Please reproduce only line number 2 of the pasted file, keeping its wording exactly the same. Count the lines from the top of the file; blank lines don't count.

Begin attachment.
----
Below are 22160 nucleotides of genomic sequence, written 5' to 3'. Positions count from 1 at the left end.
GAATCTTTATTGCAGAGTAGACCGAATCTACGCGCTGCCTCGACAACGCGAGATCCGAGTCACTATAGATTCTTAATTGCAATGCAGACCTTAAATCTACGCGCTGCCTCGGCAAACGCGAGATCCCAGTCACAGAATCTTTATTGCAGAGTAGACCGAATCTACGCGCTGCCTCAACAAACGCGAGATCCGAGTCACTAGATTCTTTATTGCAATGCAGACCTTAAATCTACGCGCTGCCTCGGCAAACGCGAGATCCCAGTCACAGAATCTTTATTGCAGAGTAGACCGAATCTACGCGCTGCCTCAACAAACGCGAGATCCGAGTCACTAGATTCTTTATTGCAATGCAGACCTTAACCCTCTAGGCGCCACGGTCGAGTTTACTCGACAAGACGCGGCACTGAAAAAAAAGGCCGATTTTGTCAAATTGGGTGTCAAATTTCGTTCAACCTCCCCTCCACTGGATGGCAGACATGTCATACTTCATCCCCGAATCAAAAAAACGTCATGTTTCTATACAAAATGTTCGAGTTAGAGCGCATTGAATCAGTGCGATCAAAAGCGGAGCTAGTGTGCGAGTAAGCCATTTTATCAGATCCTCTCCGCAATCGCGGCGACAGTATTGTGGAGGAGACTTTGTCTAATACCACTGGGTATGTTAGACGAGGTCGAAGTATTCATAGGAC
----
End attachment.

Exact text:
GAATCTTTATTGCAGAGTAGACCGAATCTACGCGCTGCCTCGACAACGCGAGATCCGAGTCACTATAGATTCTTAATTGCAATGCAGACCTTAAATCTACGCGCTGCCTCGGCAAACGCGAGATCCCAGTCACAGAATCTTTATTGCAGAGTAGACCGAATCTACGCGCTGCCTCAACAAACGCGAGATCCGAGTCACTAGATTCTTTATTGCAATGCAGACCTTAAATCTACGCGCTGCCTCGGCAAACGCGAGATCCCAGTCACAGAATCTTTATTGCAGAGTAGACCGAATCTACGCGCTGCCTCAACAAACGCGAGATCCGAGTCACTAGATTCTTTATTGCAATGCAGACCTTAACCCTCTAGGCGCCACGGTCGAGTTTACTCGACAAGACGCGGCACTGAAAAAAAAGGCCGATTTTGTCAAATTGGGTGTCAAATTTCGTTCAACCTCCCCTCCACTGGATGGCAGACATGTCATACTTCATCCCCGAATCAAAAAAACGTCATGTTTCTATACAAAATGTTCGAGTTAGAGCGCATTGAATCAGTGCGATCAAAAGCGGAGCTAGTGTGCGAGTAAGCCATTTTATCAGATCCTCTCCGCAATCGCGGCGACAGTATTGTGGAGGAGACTTTGTCTAATACCACTGGGTATGTTAGACGAGGTCGAAGTATTCATAGGAC